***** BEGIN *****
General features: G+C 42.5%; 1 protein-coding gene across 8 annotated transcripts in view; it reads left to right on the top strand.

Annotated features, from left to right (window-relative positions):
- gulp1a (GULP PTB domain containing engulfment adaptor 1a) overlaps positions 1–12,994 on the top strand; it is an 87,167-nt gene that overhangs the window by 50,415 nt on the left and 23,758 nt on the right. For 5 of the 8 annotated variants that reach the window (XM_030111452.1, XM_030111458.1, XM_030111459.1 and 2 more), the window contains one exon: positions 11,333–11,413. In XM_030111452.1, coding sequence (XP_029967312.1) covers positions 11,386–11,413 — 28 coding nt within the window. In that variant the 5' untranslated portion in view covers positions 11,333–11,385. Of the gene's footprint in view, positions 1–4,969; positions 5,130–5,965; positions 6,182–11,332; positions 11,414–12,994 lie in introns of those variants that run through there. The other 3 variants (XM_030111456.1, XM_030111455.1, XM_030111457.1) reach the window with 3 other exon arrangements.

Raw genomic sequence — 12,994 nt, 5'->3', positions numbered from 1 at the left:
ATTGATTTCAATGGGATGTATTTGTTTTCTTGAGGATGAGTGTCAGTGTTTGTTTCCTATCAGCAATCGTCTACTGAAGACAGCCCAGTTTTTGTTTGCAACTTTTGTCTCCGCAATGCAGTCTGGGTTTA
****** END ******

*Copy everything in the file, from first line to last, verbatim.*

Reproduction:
General features: G+C 42.5%; 1 protein-coding gene across 8 annotated transcripts in view; it reads left to right on the top strand.

Annotated features, from left to right (window-relative positions):
- gulp1a (GULP PTB domain containing engulfment adaptor 1a) overlaps positions 1–12,994 on the top strand; it is an 87,167-nt gene that overhangs the window by 50,415 nt on the left and 23,758 nt on the right. For 5 of the 8 annotated variants that reach the window (XM_030111452.1, XM_030111458.1, XM_030111459.1 and 2 more), the window contains one exon: positions 11,333–11,413. In XM_030111452.1, coding sequence (XP_029967312.1) covers positions 11,386–11,413 — 28 coding nt within the window. In that variant the 5' untranslated portion in view covers positions 11,333–11,385. Of the gene's footprint in view, positions 1–4,969; positions 5,130–5,965; positions 6,182–11,332; positions 11,414–12,994 lie in introns of those variants that run through there. The other 3 variants (XM_030111456.1, XM_030111455.1, XM_030111457.1) reach the window with 3 other exon arrangements.

Raw genomic sequence — 12,994 nt, 5'->3', positions numbered from 1 at the left:
ATTGATTTCAATGGGATGTATTTGTTTTCTTGAGGATGAGTGTCAGTGTTTGTTTCCTATCAGCAATCGTCTACTGAAGACAGCCCAGTTTTTGTTTGCAACTTTTGTCTCCGCAATGCAGTCTGGGTTTA